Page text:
“ This was a sad business; for, if the Padre had come in time, at all events Hans’s soul would have been safe, and his body buried in consecrated ground. My husband went to the Rector and told his Reverence that Hans had renounced his errors, and had made a full profession of the Catholic faith to him; but his Reverence shook his head, and said that was not the same thing as if Padre Michele had received Hans into the true fold. Then my husband said it was a pity Hans should suffer because the Padre had been out of the way; but his Reverence always answered, ‘ No,’ and so ‘No’ it was. The clergy were not to attend, and the body was to be put into the ground just as you might bury a dog. What could my husband do more ? So he went his way to his patients. It happened that he had to see several, far in the country, and so did not come home till late at night.
“ You all know the tower which stands upon the green knoll high above the town. It is a relic of very old times, when San Cipriano had fortifications. It has been a ruin for more than a century,-a mere shell, open to the sky, encircling a wide space of ground. A few days before Hans’s death, the Doctor had taken it into his head lie would like to hire this tower of the municipality, to which it belongs, to make a garden within its walls. He had been to examine the place a week previous, and had brought home the key of the gate, being determined to take it. Now this very day after Hans died, and while my husband was away on his round of country visits, the Syndic sent to ask for the key, and I, thinking no harm, gave it. And now what do you think the Syndic wanted the key for ? Just to dig a hole for poor Hans. Yes, the body was carried up there, and buried out of sight as quickly as possible.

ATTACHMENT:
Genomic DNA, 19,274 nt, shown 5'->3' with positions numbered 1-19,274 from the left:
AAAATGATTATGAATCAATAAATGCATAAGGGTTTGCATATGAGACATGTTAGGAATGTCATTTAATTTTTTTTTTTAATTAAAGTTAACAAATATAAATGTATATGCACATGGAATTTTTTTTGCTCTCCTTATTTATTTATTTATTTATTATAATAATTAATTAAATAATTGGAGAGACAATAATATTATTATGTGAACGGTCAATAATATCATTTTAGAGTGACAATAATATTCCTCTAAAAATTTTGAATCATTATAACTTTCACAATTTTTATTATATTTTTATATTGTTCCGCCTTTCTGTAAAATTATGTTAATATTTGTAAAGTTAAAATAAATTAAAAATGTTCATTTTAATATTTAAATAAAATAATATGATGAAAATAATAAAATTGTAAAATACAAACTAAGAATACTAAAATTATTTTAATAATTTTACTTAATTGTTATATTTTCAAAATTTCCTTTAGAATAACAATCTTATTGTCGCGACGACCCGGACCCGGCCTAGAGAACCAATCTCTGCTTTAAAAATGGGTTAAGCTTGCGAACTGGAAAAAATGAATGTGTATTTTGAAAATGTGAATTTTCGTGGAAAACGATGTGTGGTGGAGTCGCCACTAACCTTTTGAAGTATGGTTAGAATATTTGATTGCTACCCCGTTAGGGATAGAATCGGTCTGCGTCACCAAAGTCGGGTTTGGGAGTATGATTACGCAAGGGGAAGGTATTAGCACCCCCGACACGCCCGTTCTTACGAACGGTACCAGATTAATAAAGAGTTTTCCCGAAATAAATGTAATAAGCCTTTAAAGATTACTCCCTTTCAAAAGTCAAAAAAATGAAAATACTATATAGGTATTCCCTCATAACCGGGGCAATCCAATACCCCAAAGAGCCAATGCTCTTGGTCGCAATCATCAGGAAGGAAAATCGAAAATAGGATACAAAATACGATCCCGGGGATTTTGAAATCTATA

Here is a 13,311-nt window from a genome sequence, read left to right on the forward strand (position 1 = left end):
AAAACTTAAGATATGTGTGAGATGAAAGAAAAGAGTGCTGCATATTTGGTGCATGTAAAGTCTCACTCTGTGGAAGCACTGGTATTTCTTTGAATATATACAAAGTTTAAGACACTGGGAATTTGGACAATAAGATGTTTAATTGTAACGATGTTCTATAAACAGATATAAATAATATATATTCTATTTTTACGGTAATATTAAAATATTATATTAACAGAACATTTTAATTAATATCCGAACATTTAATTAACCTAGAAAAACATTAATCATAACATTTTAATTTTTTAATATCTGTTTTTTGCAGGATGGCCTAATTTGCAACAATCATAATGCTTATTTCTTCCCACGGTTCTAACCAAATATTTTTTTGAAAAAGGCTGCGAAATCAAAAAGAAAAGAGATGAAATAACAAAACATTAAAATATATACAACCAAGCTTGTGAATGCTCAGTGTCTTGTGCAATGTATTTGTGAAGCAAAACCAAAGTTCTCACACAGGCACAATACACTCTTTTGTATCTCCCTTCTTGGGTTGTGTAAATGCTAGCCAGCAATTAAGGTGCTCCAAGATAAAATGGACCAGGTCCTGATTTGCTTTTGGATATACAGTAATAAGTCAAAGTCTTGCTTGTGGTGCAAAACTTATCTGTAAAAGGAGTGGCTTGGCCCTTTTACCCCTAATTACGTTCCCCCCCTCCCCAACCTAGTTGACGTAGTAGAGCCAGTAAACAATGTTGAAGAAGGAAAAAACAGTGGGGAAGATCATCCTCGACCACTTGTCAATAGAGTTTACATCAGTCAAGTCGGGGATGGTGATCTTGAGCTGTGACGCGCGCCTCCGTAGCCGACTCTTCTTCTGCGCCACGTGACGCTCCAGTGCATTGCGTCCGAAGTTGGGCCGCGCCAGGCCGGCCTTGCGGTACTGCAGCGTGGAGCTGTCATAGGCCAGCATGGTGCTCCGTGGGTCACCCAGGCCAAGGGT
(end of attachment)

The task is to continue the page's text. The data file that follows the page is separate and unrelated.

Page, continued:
“ When the Doctor came home he was in a mighty passion with everybody ;- with the Rector, for refusing Hans a place in the burial-ground; with the Syndic, for allowing the tower to be used for such a purpose; and most of all with me, for giving the key without asking why or wherefore.